If I sang it, you would immediately know it… I won’t, but even if I say it… “Conjunction Junction, what’s your function? Hooking up words and phrases and clauses.” And you remember it now, yes? It’s that Schoolhouse Rock diddy from 1973. It talked about those important little words called conjunctions. So that, even if you weren’t good at English, it helped you to know: “And”: That’s an additive, like “this and that”. “But”: That’s sort of the opposite, “Not this but that”. And then there’s “or”: O-R, when you have a choice like “This or that”. The song asked the question and helped you to know the answer – about conjunctions – “What’s your function?”
What if we asked it of you? What’s your function? Would you know? Maybe you wouldn’t… You’re in the midst of an existential crisis, perhaps… Or you’d be hard pressed to pick only one function… Perhaps I should ask instead, as our Sunday theme does: Well, who are you? I suppose that’s important… In the song it certainly was – we were at Conjunction Junction – it wasn’t Kitty-Cat Crossing – so we knew we’d be talking not about felines but words. And, in the same way here, who you are often dictates what you do, doesn’t it?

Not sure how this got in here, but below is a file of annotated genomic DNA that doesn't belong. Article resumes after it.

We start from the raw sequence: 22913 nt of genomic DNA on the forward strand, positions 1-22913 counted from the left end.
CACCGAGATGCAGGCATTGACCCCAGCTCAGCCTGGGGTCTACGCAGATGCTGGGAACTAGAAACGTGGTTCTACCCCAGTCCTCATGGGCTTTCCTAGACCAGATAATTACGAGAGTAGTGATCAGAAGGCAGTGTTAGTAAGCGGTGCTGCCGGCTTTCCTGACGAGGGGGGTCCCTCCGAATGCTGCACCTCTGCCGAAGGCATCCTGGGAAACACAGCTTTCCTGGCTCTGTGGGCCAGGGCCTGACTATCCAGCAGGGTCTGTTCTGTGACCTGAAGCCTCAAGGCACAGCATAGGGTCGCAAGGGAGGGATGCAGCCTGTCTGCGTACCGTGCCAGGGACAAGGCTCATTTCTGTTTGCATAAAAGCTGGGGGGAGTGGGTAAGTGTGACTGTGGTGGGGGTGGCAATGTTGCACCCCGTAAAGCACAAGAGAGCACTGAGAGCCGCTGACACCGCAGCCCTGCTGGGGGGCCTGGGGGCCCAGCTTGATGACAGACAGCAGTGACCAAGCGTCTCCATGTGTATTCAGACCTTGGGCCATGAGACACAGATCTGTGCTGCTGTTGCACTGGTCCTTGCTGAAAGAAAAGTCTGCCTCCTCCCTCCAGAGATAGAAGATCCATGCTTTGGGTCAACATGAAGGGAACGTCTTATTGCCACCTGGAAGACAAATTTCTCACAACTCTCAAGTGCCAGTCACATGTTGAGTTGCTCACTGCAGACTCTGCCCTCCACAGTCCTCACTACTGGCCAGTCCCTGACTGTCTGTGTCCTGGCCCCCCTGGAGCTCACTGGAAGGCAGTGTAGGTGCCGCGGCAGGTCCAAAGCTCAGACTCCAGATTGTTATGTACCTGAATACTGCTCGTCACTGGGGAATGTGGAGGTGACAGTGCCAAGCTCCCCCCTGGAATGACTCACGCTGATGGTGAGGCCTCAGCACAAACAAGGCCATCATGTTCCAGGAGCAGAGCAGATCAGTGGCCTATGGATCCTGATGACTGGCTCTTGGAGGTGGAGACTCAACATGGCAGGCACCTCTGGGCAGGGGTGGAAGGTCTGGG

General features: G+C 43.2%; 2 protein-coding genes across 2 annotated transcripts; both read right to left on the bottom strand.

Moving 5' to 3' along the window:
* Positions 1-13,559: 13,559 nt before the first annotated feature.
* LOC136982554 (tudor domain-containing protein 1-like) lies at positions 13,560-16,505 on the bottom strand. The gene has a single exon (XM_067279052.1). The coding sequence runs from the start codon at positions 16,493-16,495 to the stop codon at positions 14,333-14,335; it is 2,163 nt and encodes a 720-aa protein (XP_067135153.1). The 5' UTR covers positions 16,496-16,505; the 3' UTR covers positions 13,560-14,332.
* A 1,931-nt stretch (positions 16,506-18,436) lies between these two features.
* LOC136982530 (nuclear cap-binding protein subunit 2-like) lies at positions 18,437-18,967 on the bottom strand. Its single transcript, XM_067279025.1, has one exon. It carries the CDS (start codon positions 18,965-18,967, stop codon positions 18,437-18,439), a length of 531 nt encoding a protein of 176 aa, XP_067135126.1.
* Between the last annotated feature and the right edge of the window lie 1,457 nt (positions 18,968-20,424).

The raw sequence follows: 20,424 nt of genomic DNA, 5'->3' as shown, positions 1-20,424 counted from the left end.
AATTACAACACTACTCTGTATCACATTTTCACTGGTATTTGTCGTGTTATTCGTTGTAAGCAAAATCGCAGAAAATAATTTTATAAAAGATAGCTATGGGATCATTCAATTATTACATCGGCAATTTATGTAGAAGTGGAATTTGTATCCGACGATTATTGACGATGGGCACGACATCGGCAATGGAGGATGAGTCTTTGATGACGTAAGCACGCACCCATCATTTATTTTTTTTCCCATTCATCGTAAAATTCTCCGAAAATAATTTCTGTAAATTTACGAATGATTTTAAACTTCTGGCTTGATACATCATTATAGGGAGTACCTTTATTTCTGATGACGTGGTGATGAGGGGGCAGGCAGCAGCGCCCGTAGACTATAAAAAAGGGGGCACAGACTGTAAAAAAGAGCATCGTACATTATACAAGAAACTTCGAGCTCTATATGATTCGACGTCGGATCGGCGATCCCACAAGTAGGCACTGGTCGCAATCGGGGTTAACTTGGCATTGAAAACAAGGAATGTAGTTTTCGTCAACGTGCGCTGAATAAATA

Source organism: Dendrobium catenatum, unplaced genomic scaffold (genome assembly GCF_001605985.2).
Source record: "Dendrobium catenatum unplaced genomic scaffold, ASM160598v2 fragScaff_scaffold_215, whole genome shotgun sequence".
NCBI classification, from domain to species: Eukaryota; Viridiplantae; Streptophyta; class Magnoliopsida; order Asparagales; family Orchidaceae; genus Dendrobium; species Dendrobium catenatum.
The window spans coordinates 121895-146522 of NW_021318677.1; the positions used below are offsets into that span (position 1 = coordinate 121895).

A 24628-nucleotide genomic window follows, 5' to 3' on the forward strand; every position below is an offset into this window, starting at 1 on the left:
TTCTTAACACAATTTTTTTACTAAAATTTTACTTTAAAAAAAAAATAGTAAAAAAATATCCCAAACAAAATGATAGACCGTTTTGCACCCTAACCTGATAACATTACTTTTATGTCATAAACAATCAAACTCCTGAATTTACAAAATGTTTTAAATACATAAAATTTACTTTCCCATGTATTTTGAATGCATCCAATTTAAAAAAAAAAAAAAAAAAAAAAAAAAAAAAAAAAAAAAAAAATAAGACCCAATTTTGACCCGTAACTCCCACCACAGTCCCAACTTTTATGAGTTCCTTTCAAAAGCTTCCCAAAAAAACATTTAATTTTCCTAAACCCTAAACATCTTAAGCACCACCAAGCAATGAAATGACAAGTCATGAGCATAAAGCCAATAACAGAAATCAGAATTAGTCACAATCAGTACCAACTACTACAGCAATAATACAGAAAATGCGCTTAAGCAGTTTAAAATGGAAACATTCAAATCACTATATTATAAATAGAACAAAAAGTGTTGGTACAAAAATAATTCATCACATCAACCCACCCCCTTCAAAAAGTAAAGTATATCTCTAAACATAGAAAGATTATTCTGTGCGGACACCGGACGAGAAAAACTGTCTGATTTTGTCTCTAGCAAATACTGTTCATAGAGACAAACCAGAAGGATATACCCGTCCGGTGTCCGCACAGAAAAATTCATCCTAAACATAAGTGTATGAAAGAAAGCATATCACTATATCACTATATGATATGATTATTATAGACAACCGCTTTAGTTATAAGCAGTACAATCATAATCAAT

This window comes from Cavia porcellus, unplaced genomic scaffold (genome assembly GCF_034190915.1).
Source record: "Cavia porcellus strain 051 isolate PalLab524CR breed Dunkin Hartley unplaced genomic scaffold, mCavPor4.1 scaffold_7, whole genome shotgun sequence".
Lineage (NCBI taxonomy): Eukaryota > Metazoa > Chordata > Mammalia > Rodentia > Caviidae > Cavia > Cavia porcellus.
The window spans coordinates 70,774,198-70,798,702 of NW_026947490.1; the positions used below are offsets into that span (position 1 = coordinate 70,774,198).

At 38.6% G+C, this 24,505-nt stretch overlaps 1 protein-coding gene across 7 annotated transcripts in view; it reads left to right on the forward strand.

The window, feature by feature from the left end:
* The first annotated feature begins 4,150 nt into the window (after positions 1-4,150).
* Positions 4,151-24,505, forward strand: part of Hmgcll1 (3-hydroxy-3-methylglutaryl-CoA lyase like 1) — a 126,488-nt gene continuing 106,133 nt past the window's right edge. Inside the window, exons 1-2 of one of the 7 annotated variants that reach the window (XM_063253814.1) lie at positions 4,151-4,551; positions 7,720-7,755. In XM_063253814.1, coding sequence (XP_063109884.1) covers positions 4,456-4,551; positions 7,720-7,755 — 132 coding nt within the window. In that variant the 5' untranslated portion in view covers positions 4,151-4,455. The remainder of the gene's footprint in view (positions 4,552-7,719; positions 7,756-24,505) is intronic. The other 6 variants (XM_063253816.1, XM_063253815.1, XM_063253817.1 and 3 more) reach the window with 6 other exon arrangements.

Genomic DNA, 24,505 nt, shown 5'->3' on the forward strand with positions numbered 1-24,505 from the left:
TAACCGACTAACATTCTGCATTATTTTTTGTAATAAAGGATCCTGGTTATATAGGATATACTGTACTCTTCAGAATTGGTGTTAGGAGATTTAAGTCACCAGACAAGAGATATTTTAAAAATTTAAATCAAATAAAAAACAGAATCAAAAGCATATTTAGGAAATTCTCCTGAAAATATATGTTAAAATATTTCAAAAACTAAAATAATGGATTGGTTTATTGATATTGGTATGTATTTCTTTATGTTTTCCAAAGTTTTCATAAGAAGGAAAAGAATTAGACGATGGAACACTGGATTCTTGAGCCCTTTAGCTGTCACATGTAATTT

Well, who are you? Since we’re gathered in church, perhaps we could let God answer it? And we find this morning that he did talk about who we are. The first one doesn’t seem like us. It’s God’s words to Israel. They were his people – standing at Mt. Sinai and hearing God rehearse what he had done for them because they were his people. God said, “Although the whole earth is mine, you will be for me a kingdom of priests and a holy nation.” (Ex. 19:5-6) You might be tempted to feel like OT Israel is pretty far off and abnormal in human experience – it’s true… But, you do share something with them. Look at how St. Peter spoke the very same words to people who knew Jesus as their Savior, trusted in his work, and gathered in churches for the very same things we do when we gather… About them (and you) he said, “[Y]ou are a chosen people…God’s special possession…you are the people of God.” (1 Pe 2:9-10)